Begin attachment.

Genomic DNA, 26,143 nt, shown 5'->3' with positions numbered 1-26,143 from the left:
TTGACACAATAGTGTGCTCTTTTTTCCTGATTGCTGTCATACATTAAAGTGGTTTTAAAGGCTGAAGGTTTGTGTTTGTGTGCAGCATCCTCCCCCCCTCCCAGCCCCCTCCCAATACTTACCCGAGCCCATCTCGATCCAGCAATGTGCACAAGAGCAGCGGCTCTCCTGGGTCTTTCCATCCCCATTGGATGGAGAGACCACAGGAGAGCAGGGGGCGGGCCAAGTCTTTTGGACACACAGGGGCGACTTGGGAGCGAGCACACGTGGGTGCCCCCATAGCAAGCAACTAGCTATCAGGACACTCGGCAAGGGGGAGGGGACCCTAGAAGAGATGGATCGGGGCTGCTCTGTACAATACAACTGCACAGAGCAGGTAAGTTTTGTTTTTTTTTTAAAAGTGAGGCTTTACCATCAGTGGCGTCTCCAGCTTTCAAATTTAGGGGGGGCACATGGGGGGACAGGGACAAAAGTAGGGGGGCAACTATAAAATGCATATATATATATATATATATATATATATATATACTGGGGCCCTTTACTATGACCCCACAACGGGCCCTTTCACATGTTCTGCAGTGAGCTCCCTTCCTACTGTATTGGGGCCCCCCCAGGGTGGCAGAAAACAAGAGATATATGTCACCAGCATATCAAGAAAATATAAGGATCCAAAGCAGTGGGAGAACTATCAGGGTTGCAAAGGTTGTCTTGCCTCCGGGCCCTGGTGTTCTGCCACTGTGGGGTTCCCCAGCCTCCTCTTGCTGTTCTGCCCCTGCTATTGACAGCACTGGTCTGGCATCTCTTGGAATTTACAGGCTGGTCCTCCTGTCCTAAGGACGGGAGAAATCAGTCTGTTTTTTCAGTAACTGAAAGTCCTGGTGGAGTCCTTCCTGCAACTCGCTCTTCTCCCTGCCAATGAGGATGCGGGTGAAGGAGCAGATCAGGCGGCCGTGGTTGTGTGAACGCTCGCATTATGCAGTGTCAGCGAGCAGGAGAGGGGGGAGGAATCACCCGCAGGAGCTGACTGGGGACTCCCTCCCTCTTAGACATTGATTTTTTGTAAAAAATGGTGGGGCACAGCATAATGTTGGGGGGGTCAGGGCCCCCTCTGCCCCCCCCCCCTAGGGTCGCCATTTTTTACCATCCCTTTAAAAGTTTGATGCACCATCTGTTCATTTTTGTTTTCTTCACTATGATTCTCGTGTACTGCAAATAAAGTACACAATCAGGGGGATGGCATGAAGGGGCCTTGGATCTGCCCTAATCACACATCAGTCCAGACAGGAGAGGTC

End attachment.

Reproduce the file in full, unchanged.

Genomic DNA, 26,143 nt, shown 5'->3' with positions numbered 1-26,143 from the left:
TTGACACAATAGTGTGCTCTTTTTTCCTGATTGCTGTCATACATTAAAGTGGTTTTAAAGGCTGAAGGTTTGTGTTTGTGTGCAGCATCCTCCCCCCCTCCCAGCCCCCTCCCAATACTTACCCGAGCCCATCTCGATCCAGCAATGTGCACAAGAGCAGCGGCTCTCCTGGGTCTTTCCATCCCCATTGGATGGAGAGACCACAGGAGAGCAGGGGGCGGGCCAAGTCTTTTGGACACACAGGGGCGACTTGGGAGCGAGCACACGTGGGTGCCCCCATAGCAAGCAACTAGCTATCAGGACACTCGGCAAGGGGGAGGGGACCCTAGAAGAGATGGATCGGGGCTGCTCTGTACAATACAACTGCACAGAGCAGGTAAGTTTTGTTTTTTTTTTAAAAGTGAGGCTTTACCATCAGTGGCGTCTCCAGCTTTCAAATTTAGGGGGGGCACATGGGGGGACAGGGACAAAAGTAGGGGGGCAACTATAAAATGCATATATATATATATATATATATATATATATATACTGGGGCCCTTTACTATGACCCCACAACGGGCCCTTTCACATGTTCTGCAGTGAGCTCCCTTCCTACTGTATTGGGGCCCCCCCAGGGTGGCAGAAAACAAGAGATATATGTCACCAGCATATCAAGAAAATATAAGGATCCAAAGCAGTGGGAGAACTATCAGGGTTGCAAAGGTTGTCTTGCCTCCGGGCCCTGGTGTTCTGCCACTGTGGGGTTCCCCAGCCTCCTCTTGCTGTTCTGCCCCTGCTATTGACAGCACTGGTCTGGCATCTCTTGGAATTTACAGGCTGGTCCTCCTGTCCTAAGGACGGGAGAAATCAGTCTGTTTTTTCAGTAACTGAAAGTCCTGGTGGAGTCCTTCCTGCAACTCGCTCTTCTCCCTGCCAATGAGGATGCGGGTGAAGGAGCAGATCAGGCGGCCGTGGTTGTGTGAACGCTCGCATTATGCAGTGTCAGCGAGCAGGAGAGGGGGGAGGAATCACCCGCAGGAGCTGACTGGGGACTCCCTCCCTCTTAGACATTGATTTTTTGTAAAAAATGGTGGGGCACAGCATAATGTTGGGGGGGTCAGGGCCCCCTCTGCCCCCCCCCCCTAGGGTCGCCATTTTTTACCATCCCTTTAAAAGTTTGATGCACCATCTGTTCATTTTTGTTTTCTTCACTATGATTCTCGTGTACTGCAAATAAAGTACACAATCAGGGGGATGGCATGAAGGGGCCTTGGATCTGCCCTAATCACACATCAGTCCAGACAGGAGAGGTC